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5 Questions You Should Ask at Your Next Job Interview .pdf



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By:
Vacancies.ae

5 QUESTIONS YOU SHOULD ASK AT YOUR
NEXT JOB INTERVIEW

1. “HOW WILL YOU MEASURE THE SUCCESS OF
THE PERSON IN THIS POSITION?”


This gets right to the crux of what you need to
know about the job: what does it mean to do
well, and what will you need to achieve in order
for the manager to be happy with your
performance?

2. “WHAT ARE SOME OF THE CHALLENGES YOU
EXPECT THE PERSON IN THIS POSITION TO
FACE?”
 This can get at information you’d never get
from the job description — like that you’ll have
to deal with messy interdepartmental politics,
or that the person you’ll be working with most
closely is difficult to get along with, or that
you’ll need to work within draconian budget
restrictions on your program.

3. “THINKING BACK TO PEOPLE YOU’VE SEEN DO
THIS WORK PREVIOUSLY, WHAT
DIFFERENTIATED THE ONES WHO WERE GOOD
FROM THE ONES WHO WERE REALLY GREAT AT
IT?”
 Plus, the answer to this question can give you
much more nuanced insight into what it’ll take
to truly excel in the job — and whatever the
answer is, you can think about whether or not
it’s something you’re likely able to do.

4. ASK THE QUESTION YOU REALLY CARE
ABOUT.


Sometimes people use their turn to ask questions in an
interview solely as an additional chance to try to impress
their interviewer — asking questions designed to reflect well
on them (by making them look smart, thoughtful, or so forth)
rather than questions designed to help them figure out if the
job is even right for them in the first place. It’s
understandable to want to impress your interviewer, but
interviewing is a two-way street — you need to be assessing
the job and the employer and the manager, and figuring out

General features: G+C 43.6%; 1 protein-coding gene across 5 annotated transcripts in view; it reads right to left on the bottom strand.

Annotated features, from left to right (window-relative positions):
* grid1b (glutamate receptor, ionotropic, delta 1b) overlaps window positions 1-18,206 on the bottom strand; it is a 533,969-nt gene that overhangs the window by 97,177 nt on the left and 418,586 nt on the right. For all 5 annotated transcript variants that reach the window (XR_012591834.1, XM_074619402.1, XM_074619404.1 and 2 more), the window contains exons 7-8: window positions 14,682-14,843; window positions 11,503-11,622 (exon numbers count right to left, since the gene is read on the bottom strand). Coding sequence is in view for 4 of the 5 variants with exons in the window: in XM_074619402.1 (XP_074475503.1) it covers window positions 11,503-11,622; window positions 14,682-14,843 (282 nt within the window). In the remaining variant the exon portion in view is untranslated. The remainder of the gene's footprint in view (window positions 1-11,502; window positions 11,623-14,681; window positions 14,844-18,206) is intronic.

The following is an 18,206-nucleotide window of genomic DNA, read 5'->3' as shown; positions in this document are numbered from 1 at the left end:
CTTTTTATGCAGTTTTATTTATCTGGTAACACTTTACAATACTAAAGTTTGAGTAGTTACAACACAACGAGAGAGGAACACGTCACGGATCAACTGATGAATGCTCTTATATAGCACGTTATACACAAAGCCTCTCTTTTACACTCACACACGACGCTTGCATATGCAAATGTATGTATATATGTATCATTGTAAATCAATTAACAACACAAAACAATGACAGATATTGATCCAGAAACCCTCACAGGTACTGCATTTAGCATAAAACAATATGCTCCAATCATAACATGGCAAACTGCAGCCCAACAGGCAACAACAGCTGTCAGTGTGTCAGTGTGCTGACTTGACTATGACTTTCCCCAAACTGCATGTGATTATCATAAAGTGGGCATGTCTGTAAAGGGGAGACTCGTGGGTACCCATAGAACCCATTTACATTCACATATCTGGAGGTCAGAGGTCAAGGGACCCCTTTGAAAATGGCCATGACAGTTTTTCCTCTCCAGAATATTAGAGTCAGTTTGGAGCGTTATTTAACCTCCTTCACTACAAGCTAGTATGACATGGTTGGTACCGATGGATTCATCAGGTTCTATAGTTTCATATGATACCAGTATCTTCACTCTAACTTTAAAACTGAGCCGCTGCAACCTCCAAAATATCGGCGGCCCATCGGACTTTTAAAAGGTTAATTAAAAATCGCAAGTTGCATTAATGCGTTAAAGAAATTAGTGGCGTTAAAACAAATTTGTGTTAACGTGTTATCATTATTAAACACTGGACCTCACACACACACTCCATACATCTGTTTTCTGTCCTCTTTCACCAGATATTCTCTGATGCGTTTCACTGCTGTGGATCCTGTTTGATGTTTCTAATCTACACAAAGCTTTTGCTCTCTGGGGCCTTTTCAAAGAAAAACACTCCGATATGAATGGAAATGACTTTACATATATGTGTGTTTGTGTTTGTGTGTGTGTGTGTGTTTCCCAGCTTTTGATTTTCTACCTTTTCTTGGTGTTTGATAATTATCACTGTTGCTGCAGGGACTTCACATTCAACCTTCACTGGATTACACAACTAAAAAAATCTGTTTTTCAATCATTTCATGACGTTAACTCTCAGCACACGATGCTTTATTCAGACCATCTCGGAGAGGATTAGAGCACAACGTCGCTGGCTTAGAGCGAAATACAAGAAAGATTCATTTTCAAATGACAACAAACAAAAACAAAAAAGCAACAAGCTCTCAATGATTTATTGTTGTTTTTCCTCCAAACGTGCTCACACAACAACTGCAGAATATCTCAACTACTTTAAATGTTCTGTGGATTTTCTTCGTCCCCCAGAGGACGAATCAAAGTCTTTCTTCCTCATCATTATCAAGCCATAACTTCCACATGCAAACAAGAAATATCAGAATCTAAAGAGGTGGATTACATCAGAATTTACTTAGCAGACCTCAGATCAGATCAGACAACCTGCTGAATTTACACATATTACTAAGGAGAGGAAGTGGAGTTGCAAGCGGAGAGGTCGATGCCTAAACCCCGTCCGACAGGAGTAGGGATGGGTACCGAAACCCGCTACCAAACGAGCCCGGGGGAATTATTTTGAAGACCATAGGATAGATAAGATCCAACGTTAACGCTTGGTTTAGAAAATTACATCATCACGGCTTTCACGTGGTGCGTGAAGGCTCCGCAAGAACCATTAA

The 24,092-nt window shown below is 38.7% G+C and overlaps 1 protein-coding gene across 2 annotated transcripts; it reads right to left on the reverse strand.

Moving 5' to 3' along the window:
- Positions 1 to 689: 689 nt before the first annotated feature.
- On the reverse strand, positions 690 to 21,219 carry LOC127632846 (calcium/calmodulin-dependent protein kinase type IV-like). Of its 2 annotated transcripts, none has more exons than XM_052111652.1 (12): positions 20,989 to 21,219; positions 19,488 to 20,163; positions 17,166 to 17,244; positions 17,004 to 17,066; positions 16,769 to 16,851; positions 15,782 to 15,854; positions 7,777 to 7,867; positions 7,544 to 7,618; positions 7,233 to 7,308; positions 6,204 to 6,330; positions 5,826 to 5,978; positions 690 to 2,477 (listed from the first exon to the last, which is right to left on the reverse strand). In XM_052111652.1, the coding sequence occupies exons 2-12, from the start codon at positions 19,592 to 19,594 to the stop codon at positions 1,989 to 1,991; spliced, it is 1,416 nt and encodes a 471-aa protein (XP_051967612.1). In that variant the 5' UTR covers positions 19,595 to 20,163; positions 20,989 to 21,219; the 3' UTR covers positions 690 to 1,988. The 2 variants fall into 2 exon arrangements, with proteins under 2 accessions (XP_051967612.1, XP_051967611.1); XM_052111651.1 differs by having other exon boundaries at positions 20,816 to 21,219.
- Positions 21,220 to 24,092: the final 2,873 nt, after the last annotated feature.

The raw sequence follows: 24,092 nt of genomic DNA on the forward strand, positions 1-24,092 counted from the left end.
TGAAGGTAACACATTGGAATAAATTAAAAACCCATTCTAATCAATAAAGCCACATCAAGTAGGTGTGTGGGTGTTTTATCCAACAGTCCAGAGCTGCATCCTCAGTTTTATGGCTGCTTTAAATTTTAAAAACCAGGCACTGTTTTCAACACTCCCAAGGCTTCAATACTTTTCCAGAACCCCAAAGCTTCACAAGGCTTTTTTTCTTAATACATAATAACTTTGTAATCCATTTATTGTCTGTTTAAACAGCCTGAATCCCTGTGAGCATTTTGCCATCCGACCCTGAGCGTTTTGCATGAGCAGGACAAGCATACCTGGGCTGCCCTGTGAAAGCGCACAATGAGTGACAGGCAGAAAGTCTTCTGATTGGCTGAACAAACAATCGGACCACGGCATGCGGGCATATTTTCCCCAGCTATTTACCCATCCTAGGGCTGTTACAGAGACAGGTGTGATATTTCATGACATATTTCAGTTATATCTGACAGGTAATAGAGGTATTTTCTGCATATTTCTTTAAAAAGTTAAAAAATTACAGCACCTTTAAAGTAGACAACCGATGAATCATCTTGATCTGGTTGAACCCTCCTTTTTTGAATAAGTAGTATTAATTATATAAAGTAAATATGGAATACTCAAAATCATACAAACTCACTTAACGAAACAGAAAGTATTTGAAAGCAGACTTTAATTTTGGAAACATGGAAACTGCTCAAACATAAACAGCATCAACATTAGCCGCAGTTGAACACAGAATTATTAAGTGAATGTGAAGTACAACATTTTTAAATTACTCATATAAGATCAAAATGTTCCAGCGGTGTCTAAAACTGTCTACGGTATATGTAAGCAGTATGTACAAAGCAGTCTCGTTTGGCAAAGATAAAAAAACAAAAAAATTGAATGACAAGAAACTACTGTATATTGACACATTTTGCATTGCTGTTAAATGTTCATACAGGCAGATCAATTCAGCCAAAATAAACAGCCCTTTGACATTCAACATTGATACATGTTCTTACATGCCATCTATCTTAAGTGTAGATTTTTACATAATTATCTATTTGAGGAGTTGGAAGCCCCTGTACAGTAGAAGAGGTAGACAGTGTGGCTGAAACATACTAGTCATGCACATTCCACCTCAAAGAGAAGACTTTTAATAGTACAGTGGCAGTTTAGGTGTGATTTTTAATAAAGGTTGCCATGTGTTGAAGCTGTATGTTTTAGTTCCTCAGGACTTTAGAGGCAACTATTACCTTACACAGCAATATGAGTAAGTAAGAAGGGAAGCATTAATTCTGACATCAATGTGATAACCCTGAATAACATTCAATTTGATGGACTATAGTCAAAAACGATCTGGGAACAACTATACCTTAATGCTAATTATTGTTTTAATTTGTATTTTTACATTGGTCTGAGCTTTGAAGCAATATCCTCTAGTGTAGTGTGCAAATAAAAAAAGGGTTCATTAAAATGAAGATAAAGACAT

whether this is a job you want and would do well in. If you’re
just focused on getting the job and not on whether it’s
the right job for you, you’re in danger of ending up in a job
where you’re struggling or miserable.

5. “WHAT’S YOUR TIMELINE FOR NEXT STEPS?”


This is a basic logistics question, but it’s useful to ask
because it gives you a benchmark for when you can
expect to hear something back. Otherwise, if you’re like
many people, in a few days you’re likely to start
agonizing about whether you should have heard back
about the job by now and what it means that you
haven’t, and obsessively checking your phone to see if
the employer has tried to make contact. It’s much better
for your quality of life if you know that you’re not likely to
hear anything for two weeks or four weeks or that the
hiring manager is leaving the country for a month and
nothing will happen until she’s back, or whatever the
case might be.

REFERENCES
https://www.thecut.com/article/5-questions-toask-a-job-interviewer.html
 https://www.vacancies.ae/jobs/jobs-in-dubai
 https://www.vacancies.ae/jobs/jobs-inabudhabi
 https://www.vacancies.ae/jobs/jobs-in-sharjah
 https://www.vacancies.ae/jobs/jobs-in-ajman



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